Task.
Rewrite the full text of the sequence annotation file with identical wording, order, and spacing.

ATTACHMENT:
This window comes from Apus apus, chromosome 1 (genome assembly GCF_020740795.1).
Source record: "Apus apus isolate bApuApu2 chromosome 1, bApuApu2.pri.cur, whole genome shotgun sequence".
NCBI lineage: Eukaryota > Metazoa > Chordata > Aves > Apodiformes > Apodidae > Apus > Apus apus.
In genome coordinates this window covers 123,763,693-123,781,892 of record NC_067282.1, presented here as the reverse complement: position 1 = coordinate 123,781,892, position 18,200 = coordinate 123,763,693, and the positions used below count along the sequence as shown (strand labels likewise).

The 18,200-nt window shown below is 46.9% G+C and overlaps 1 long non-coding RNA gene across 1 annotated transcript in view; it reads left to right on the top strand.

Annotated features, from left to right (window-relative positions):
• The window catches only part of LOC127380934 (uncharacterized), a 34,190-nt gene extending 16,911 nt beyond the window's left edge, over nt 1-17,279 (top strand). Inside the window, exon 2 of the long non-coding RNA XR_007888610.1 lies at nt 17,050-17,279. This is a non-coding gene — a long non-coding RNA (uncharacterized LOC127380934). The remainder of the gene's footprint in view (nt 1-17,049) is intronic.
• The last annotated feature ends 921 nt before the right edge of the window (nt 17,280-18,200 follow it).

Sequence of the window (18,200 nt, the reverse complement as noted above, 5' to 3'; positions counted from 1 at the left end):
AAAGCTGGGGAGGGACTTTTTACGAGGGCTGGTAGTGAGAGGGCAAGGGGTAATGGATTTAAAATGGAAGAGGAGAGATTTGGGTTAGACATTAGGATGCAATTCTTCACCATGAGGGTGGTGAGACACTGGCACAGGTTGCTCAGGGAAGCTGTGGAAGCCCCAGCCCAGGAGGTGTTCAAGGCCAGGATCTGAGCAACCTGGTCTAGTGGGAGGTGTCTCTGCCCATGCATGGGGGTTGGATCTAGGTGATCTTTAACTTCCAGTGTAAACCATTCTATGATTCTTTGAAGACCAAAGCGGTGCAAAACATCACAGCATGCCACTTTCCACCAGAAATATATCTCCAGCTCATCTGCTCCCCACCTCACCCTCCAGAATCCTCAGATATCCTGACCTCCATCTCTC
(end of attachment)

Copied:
This window comes from Apus apus, chromosome 1 (genome assembly GCF_020740795.1).
Source record: "Apus apus isolate bApuApu2 chromosome 1, bApuApu2.pri.cur, whole genome shotgun sequence".
NCBI lineage: Eukaryota > Metazoa > Chordata > Aves > Apodiformes > Apodidae > Apus > Apus apus.
In genome coordinates this window covers 123,763,693-123,781,892 of record NC_067282.1, presented here as the reverse complement: position 1 = coordinate 123,781,892, position 18,200 = coordinate 123,763,693, and the positions used below count along the sequence as shown (strand labels likewise).

The 18,200-nt window shown below is 46.9% G+C and overlaps 1 long non-coding RNA gene across 1 annotated transcript in view; it reads left to right on the top strand.

Annotated features, from left to right (window-relative positions):
• The window catches only part of LOC127380934 (uncharacterized), a 34,190-nt gene extending 16,911 nt beyond the window's left edge, over nt 1-17,279 (top strand). Inside the window, exon 2 of the long non-coding RNA XR_007888610.1 lies at nt 17,050-17,279. This is a non-coding gene — a long non-coding RNA (uncharacterized LOC127380934). The remainder of the gene's footprint in view (nt 1-17,049) is intronic.
• The last annotated feature ends 921 nt before the right edge of the window (nt 17,280-18,200 follow it).

Sequence of the window (18,200 nt, the reverse complement as noted above, 5' to 3'; positions counted from 1 at the left end):
AAAGCTGGGGAGGGACTTTTTACGAGGGCTGGTAGTGAGAGGGCAAGGGGTAATGGATTTAAAATGGAAGAGGAGAGATTTGGGTTAGACATTAGGATGCAATTCTTCACCATGAGGGTGGTGAGACACTGGCACAGGTTGCTCAGGGAAGCTGTGGAAGCCCCAGCCCAGGAGGTGTTCAAGGCCAGGATCTGAGCAACCTGGTCTAGTGGGAGGTGTCTCTGCCCATGCATGGGGGTTGGATCTAGGTGATCTTTAACTTCCAGTGTAAACCATTCTATGATTCTTTGAAGACCAAAGCGGTGCAAAACATCACAGCATGCCACTTTCCACCAGAAATATATCTCCAGCTCATCTGCTCCCCACCTCACCCTCCAGAATCCTCAGATATCCTGACCTCCATCTCTC